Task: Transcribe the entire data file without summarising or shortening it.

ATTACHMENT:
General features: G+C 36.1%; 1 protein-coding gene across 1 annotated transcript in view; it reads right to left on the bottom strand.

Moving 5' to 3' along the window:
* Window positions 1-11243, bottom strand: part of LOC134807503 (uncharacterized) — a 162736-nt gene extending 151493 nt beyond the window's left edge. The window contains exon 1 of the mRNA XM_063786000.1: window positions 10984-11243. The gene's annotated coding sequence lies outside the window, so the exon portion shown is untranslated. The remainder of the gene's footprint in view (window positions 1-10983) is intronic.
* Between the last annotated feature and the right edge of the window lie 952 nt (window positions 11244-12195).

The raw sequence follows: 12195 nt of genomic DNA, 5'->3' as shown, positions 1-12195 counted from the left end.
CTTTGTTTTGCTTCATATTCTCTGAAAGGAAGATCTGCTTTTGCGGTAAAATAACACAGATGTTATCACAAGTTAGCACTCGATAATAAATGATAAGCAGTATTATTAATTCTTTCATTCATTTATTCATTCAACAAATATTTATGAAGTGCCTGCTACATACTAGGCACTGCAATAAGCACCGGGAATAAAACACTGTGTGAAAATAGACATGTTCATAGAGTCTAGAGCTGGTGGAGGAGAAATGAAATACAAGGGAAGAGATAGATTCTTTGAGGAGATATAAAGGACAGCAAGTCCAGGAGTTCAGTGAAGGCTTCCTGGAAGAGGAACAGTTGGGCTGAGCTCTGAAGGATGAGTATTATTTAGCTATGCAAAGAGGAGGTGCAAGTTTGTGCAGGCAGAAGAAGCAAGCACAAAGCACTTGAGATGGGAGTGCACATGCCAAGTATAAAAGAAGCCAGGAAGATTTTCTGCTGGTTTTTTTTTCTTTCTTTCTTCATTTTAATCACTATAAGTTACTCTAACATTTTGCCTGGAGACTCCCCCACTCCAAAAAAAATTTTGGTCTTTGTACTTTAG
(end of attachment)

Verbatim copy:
General features: G+C 36.1%; 1 protein-coding gene across 1 annotated transcript in view; it reads right to left on the bottom strand.

Moving 5' to 3' along the window:
* Window positions 1-11243, bottom strand: part of LOC134807503 (uncharacterized) — a 162736-nt gene extending 151493 nt beyond the window's left edge. The window contains exon 1 of the mRNA XM_063786000.1: window positions 10984-11243. The gene's annotated coding sequence lies outside the window, so the exon portion shown is untranslated. The remainder of the gene's footprint in view (window positions 1-10983) is intronic.
* Between the last annotated feature and the right edge of the window lie 952 nt (window positions 11244-12195).

The raw sequence follows: 12195 nt of genomic DNA, 5'->3' as shown, positions 1-12195 counted from the left end.
CTTTGTTTTGCTTCATATTCTCTGAAAGGAAGATCTGCTTTTGCGGTAAAATAACACAGATGTTATCACAAGTTAGCACTCGATAATAAATGATAAGCAGTATTATTAATTCTTTCATTCATTTATTCATTCAACAAATATTTATGAAGTGCCTGCTACATACTAGGCACTGCAATAAGCACCGGGAATAAAACACTGTGTGAAAATAGACATGTTCATAGAGTCTAGAGCTGGTGGAGGAGAAATGAAATACAAGGGAAGAGATAGATTCTTTGAGGAGATATAAAGGACAGCAAGTCCAGGAGTTCAGTGAAGGCTTCCTGGAAGAGGAACAGTTGGGCTGAGCTCTGAAGGATGAGTATTATTTAGCTATGCAAAGAGGAGGTGCAAGTTTGTGCAGGCAGAAGAAGCAAGCACAAAGCACTTGAGATGGGAGTGCACATGCCAAGTATAAAAGAAGCCAGGAAGATTTTCTGCTGGTTTTTTTTTCTTTCTTTCTTCATTTTAATCACTATAAGTTACTCTAACATTTTGCCTGGAGACTCCCCCACTCCAAAAAAAATTTTGGTCTTTGTACTTTAG